It helps to understand basic psychology. It’s probably out of print, but the old best seller “I’m Okay, You’re Okay” (which is about transactional psychology, but never mind that part) lays out a pretty good start for rookies. Once you see a few examples of how your thinking on a matter may not jive with the other guy’s thinking… you’ll have the seeds of understanding how to delineate what those differences are, and how they affect your relationship.
It’s really not that tough, once you get wet.
Basically, the bottom line of understanding human behavior is all about accepting the reality of the situation.
Yes, he’s an asshole, according to your rules. But in his rule book, you’re probably the asshole. If you insist on not allowing his viewpoint to exist, there will be blood.
In marketing, if you don’t learn to understand how other people see you and your efforts to sell, there will be no sale.
It’s tough to walk in another dude’s shoes even if you LIKE him. Think of your best friend. His taste in clothes is abysmal, he insists on wearing his hair in a stupid style, he watches bad television shows, and eats horrible crap.
Yet, somehow you overlook these things, and get along.
The challenge, as a marketer, is to suck up your distaste for people who don’t share your worldview… and be a chameleon. That’s the lizard that blends in with any background (except plaid — we used to try to make the little lizards explode by placing psychedelic prints on the bottom of their cage). (Doesn’t work, in case you’re wondering.)
You don’t have to compromise your cherished beliefs, or alter your own worldview. (Unless you discover you should.)
Just understand that there are more complex personality tweaks in the people around you than there are stars in the sky.
And your job, as a marketer, is to understand that the person you’re selling stuff to may need all sorts of weird, twisted info or soothing advice or whatever to make a buying decision.
It’s not hard, once you learn how to walk a mile in other people’s shoes… and then DO it, on a regular basis.
And you gotta do it even with the assholes around you.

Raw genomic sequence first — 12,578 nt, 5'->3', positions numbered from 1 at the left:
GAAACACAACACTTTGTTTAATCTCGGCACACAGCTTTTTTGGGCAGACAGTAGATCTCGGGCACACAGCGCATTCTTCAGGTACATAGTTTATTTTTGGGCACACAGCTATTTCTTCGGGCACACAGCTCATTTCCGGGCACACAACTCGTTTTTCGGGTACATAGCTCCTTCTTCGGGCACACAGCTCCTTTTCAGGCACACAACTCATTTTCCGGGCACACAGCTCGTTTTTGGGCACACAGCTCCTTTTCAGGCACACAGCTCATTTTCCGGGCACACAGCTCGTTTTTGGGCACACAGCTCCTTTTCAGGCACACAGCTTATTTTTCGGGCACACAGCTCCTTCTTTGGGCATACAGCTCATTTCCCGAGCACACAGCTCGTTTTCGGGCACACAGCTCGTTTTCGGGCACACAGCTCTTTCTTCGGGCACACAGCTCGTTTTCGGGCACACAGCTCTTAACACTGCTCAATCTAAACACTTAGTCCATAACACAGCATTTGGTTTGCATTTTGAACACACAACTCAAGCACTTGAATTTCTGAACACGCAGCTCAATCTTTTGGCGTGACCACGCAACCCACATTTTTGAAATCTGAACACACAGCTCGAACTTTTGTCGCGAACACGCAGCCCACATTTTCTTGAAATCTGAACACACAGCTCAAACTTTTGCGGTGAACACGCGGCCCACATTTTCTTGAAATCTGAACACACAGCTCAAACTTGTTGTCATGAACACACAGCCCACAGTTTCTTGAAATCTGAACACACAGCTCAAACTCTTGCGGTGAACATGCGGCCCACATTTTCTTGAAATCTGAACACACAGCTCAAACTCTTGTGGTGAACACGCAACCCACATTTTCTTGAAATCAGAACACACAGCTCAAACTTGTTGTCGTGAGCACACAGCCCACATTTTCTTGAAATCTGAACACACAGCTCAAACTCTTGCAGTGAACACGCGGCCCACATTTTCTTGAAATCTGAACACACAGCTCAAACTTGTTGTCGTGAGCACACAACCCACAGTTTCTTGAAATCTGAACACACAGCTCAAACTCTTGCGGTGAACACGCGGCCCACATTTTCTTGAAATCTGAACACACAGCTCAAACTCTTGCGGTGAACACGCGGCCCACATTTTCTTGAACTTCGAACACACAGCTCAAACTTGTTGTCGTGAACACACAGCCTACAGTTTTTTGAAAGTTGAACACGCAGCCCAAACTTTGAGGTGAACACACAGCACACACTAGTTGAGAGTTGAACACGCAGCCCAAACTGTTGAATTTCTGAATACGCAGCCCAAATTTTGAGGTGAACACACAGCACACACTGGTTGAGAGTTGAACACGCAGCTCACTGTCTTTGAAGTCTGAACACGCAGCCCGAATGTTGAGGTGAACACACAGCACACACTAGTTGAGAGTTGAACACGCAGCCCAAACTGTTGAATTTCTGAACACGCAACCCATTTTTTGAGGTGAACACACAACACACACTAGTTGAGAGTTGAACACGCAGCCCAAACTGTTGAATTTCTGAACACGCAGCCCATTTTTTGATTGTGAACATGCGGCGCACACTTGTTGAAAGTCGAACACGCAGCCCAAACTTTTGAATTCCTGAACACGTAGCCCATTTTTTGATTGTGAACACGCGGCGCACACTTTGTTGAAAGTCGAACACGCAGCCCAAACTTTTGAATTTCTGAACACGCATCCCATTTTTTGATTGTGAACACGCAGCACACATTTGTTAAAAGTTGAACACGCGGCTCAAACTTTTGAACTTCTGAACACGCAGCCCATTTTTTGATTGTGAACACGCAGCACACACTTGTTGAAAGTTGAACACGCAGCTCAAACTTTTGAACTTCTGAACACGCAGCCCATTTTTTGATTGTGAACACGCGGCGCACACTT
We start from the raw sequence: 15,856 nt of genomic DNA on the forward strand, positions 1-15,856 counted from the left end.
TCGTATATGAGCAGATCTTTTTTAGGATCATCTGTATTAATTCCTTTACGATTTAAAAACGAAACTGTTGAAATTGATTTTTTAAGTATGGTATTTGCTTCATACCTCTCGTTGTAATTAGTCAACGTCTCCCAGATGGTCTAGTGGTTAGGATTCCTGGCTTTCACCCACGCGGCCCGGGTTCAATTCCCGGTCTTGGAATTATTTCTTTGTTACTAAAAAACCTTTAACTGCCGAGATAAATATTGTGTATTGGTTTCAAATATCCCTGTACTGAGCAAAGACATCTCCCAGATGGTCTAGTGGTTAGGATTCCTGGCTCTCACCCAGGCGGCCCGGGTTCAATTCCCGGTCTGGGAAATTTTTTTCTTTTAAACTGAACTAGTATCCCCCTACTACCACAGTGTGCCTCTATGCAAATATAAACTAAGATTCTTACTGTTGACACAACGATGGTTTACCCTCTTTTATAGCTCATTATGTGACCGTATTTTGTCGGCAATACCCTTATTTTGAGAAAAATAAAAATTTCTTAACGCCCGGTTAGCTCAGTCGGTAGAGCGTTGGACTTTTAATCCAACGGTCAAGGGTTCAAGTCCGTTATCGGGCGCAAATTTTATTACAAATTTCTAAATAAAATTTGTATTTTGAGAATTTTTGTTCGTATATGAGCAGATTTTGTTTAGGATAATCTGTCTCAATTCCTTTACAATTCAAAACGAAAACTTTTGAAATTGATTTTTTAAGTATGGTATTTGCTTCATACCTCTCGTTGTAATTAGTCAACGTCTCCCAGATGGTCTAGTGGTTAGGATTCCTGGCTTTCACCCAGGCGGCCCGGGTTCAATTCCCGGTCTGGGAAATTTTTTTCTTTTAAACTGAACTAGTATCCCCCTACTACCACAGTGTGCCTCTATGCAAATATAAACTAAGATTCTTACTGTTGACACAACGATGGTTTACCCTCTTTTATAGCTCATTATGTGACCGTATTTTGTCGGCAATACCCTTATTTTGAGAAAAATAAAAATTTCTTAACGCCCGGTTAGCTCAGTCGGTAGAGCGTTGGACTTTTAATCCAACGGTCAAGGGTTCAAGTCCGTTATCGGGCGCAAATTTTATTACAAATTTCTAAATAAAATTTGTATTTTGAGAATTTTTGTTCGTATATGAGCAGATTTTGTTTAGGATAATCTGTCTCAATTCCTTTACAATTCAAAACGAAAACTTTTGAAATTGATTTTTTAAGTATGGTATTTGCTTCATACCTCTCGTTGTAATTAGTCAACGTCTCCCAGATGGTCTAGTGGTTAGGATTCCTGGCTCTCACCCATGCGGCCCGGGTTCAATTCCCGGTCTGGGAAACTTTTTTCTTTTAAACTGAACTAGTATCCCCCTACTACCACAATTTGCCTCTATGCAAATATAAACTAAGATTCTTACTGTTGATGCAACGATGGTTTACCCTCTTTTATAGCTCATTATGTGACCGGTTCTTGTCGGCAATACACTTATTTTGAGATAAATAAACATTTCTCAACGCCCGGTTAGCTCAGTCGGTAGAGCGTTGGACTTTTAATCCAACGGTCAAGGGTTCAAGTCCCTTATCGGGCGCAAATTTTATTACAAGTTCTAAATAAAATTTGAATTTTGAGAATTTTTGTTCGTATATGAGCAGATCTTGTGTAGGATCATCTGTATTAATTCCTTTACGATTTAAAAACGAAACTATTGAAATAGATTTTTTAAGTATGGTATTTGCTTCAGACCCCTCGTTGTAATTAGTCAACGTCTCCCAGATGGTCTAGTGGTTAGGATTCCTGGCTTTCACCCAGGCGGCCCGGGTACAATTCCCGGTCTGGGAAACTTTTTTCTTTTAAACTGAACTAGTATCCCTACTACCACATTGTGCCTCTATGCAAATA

I still loathe my neighbor, but I can’t really hate him. He’s infuriating, but the real reason he pisses everyone off… is that he’s just not good at social interaction. HE cannot walk three feet in someone else’s shoes, has no clue what that would accomplish anyway, and lives in such a tight little box that he’s really just a walking prison of discomfort and exitential anguish.
I still wish he’d move, though.
Here’s a little task for you: Identify a trait in someone around you… that irks you no end. (Maybe humming off-key, or always being late, or telling boring stories.)
And spend a few minutes seeing that behavior from the inside.
Become, for a moment, that guy. Walk a mile in his shoes, and rationalize how you feel.
You don’t need to adopt the trait, or learn to “like” it.
Just understand it. Get hip to the way the other guy has come to terms with himself.
This is powerful knowledge.
This is how top marketers move through the world, with deep personal insight to how other humans get through their day.
I’d love to hear, in the comments section, what you discover when you do this task.
The street’s become one big damn dirt-flavored slushie…
Hey — great job on the stories, guys (and gals).
I just grabbed a few, totally at random, for comment here:
Ian, one of the last to post, nailed it. As a dog lover, I laughed out loud about his short, vivid tale of the dog who didn’t know what to do with the squirrel — after a lifetime of chasing them, she’d never caught one before. And so it got away.
Weak segue into a product, but definitely the right idea. Nice work, Ian.
Karen, Dean, Jason — nice work. Especially Karen — vivid, funny, poignant finish.
Bill went long with his story about slacking his way into college while his poor brother struggled for good grades and failed… but it’s just damn good storytelling. Human interest, compelling narrative, an opening wide enough to begin a truly killer sales pitch. Kudos.
There were two very short posts, by Kris and Udo, that illustrate the lesson. I suggest everyone dig in and read them.
Kris relayed the old “3 men went out, only 2 came back” saw. I appreciate the thinking behind it, but it’s not a story. An opening line for a story, perhaps…but it’s totally unmoored, with no plot elements, no punch line, no action.
This is best illustrated by Udo’s submission about the 300 Trojans stopping 200,000 at Thermopylae (subject of the recent movie based on Frank Miller’s graphic novel), coupled with the modern idea of a single “Trojan” now stopping half a million. I’ll let you, the reader, fill in the details… but I “got” it immediately. Maybe a little too cute, but good — set up, plot elements, coy twist, punch line.